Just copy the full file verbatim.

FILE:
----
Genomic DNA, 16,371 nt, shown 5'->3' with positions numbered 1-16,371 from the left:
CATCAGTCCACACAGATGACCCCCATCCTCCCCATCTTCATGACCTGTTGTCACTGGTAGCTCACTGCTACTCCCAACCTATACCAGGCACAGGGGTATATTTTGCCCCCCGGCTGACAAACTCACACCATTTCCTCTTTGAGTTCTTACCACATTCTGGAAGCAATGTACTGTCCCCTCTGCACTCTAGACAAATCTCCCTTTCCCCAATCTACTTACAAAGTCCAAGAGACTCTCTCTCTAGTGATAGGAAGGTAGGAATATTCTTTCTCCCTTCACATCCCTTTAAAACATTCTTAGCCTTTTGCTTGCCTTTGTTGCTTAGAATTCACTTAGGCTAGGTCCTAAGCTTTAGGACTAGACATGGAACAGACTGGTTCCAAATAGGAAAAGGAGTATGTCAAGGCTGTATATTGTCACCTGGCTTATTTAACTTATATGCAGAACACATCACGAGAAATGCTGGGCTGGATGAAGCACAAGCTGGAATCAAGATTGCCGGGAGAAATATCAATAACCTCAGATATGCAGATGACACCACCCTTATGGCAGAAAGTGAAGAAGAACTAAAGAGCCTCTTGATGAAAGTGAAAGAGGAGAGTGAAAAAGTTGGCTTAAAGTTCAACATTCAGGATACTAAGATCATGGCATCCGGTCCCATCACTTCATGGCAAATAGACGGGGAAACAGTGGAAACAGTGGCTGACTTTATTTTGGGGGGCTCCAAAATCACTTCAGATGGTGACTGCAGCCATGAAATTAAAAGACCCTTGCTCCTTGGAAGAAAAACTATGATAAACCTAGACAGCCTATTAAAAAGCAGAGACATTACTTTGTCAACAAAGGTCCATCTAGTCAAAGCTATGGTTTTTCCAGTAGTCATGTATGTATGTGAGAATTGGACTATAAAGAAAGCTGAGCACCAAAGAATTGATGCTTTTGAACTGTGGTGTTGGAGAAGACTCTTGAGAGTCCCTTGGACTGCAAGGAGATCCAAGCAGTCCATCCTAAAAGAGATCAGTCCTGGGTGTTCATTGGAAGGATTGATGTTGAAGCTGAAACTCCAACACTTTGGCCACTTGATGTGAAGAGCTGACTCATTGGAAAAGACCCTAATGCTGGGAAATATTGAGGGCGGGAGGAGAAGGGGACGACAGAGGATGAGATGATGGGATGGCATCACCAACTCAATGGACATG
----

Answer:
Genomic DNA, 16,371 nt, shown 5'->3' with positions numbered 1-16,371 from the left:
CATCAGTCCACACAGATGACCCCCATCCTCCCCATCTTCATGACCTGTTGTCACTGGTAGCTCACTGCTACTCCCAACCTATACCAGGCACAGGGGTATATTTTGCCCCCCGGCTGACAAACTCACACCATTTCCTCTTTGAGTTCTTACCACATTCTGGAAGCAATGTACTGTCCCCTCTGCACTCTAGACAAATCTCCCTTTCCCCAATCTACTTACAAAGTCCAAGAGACTCTCTCTCTAGTGATAGGAAGGTAGGAATATTCTTTCTCCCTTCACATCCCTTTAAAACATTCTTAGCCTTTTGCTTGCCTTTGTTGCTTAGAATTCACTTAGGCTAGGTCCTAAGCTTTAGGACTAGACATGGAACAGACTGGTTCCAAATAGGAAAAGGAGTATGTCAAGGCTGTATATTGTCACCTGGCTTATTTAACTTATATGCAGAACACATCACGAGAAATGCTGGGCTGGATGAAGCACAAGCTGGAATCAAGATTGCCGGGAGAAATATCAATAACCTCAGATATGCAGATGACACCACCCTTATGGCAGAAAGTGAAGAAGAACTAAAGAGCCTCTTGATGAAAGTGAAAGAGGAGAGTGAAAAAGTTGGCTTAAAGTTCAACATTCAGGATACTAAGATCATGGCATCCGGTCCCATCACTTCATGGCAAATAGACGGGGAAACAGTGGAAACAGTGGCTGACTTTATTTTGGGGGGCTCCAAAATCACTTCAGATGGTGACTGCAGCCATGAAATTAAAAGACCCTTGCTCCTTGGAAGAAAAACTATGATAAACCTAGACAGCCTATTAAAAAGCAGAGACATTACTTTGTCAACAAAGGTCCATCTAGTCAAAGCTATGGTTTTTCCAGTAGTCATGTATGTATGTGAGAATTGGACTATAAAGAAAGCTGAGCACCAAAGAATTGATGCTTTTGAACTGTGGTGTTGGAGAAGACTCTTGAGAGTCCCTTGGACTGCAAGGAGATCCAAGCAGTCCATCCTAAAAGAGATCAGTCCTGGGTGTTCATTGGAAGGATTGATGTTGAAGCTGAAACTCCAACACTTTGGCCACTTGATGTGAAGAGCTGACTCATTGGAAAAGACCCTAATGCTGGGAAATATTGAGGGCGGGAGGAGAAGGGGACGACAGAGGATGAGATGATGGGATGGCATCACCAACTCAATGGACATG